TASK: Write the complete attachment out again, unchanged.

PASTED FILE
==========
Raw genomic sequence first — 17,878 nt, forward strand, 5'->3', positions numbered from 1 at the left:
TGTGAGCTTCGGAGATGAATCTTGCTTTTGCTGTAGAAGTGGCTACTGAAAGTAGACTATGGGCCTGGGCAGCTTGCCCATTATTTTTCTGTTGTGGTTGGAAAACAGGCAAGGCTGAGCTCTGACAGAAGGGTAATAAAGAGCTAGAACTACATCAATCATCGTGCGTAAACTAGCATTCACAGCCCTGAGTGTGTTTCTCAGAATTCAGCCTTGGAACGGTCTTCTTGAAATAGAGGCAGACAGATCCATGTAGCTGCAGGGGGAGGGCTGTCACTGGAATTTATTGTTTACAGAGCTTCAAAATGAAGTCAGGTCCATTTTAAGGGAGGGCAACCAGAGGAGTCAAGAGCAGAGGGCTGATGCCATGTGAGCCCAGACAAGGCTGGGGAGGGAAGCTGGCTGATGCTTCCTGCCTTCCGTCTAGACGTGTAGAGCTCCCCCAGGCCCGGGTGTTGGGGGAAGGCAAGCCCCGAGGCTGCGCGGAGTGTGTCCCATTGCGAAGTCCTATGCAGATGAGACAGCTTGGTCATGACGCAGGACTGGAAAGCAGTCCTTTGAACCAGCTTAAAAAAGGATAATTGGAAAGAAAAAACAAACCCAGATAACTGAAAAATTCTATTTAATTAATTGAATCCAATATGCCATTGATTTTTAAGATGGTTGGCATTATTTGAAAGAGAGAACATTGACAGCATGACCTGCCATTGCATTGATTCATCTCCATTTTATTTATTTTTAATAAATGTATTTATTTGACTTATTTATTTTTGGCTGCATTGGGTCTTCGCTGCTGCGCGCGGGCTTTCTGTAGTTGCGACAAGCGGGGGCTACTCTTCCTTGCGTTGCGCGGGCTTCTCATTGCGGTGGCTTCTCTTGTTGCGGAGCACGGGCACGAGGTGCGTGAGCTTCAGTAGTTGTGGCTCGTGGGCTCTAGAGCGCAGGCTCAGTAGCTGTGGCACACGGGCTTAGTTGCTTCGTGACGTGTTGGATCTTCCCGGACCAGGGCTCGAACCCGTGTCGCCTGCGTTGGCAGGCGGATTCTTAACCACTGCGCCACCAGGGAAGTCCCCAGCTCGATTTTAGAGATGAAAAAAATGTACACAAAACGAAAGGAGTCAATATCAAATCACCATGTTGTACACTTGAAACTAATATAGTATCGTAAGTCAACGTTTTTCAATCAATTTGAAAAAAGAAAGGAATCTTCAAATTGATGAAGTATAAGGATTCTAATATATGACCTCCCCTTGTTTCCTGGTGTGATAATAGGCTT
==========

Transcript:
Raw genomic sequence first — 17,878 nt, forward strand, 5'->3', positions numbered from 1 at the left:
TGTGAGCTTCGGAGATGAATCTTGCTTTTGCTGTAGAAGTGGCTACTGAAAGTAGACTATGGGCCTGGGCAGCTTGCCCATTATTTTTCTGTTGTGGTTGGAAAACAGGCAAGGCTGAGCTCTGACAGAAGGGTAATAAAGAGCTAGAACTACATCAATCATCGTGCGTAAACTAGCATTCACAGCCCTGAGTGTGTTTCTCAGAATTCAGCCTTGGAACGGTCTTCTTGAAATAGAGGCAGACAGATCCATGTAGCTGCAGGGGGAGGGCTGTCACTGGAATTTATTGTTTACAGAGCTTCAAAATGAAGTCAGGTCCATTTTAAGGGAGGGCAACCAGAGGAGTCAAGAGCAGAGGGCTGATGCCATGTGAGCCCAGACAAGGCTGGGGAGGGAAGCTGGCTGATGCTTCCTGCCTTCCGTCTAGACGTGTAGAGCTCCCCCAGGCCCGGGTGTTGGGGGAAGGCAAGCCCCGAGGCTGCGCGGAGTGTGTCCCATTGCGAAGTCCTATGCAGATGAGACAGCTTGGTCATGACGCAGGACTGGAAAGCAGTCCTTTGAACCAGCTTAAAAAAGGATAATTGGAAAGAAAAAACAAACCCAGATAACTGAAAAATTCTATTTAATTAATTGAATCCAATATGCCATTGATTTTTAAGATGGTTGGCATTATTTGAAAGAGAGAACATTGACAGCATGACCTGCCATTGCATTGATTCATCTCCATTTTATTTATTTTTAATAAATGTATTTATTTGACTTATTTATTTTTGGCTGCATTGGGTCTTCGCTGCTGCGCGCGGGCTTTCTGTAGTTGCGACAAGCGGGGGCTACTCTTCCTTGCGTTGCGCGGGCTTCTCATTGCGGTGGCTTCTCTTGTTGCGGAGCACGGGCACGAGGTGCGTGAGCTTCAGTAGTTGTGGCTCGTGGGCTCTAGAGCGCAGGCTCAGTAGCTGTGGCACACGGGCTTAGTTGCTTCGTGACGTGTTGGATCTTCCCGGACCAGGGCTCGAACCCGTGTCGCCTGCGTTGGCAGGCGGATTCTTAACCACTGCGCCACCAGGGAAGTCCCCAGCTCGATTTTAGAGATGAAAAAAATGTACACAAAACGAAAGGAGTCAATATCAAATCACCATGTTGTACACTTGAAACTAATATAGTATCGTAAGTCAACGTTTTTCAATCAATTTGAAAAAAGAAAGGAATCTTCAAATTGATGAAGTATAAGGATTCTAATATATGACCTCCCCTTGTTTCCTGGTGTGATAATAGGCTT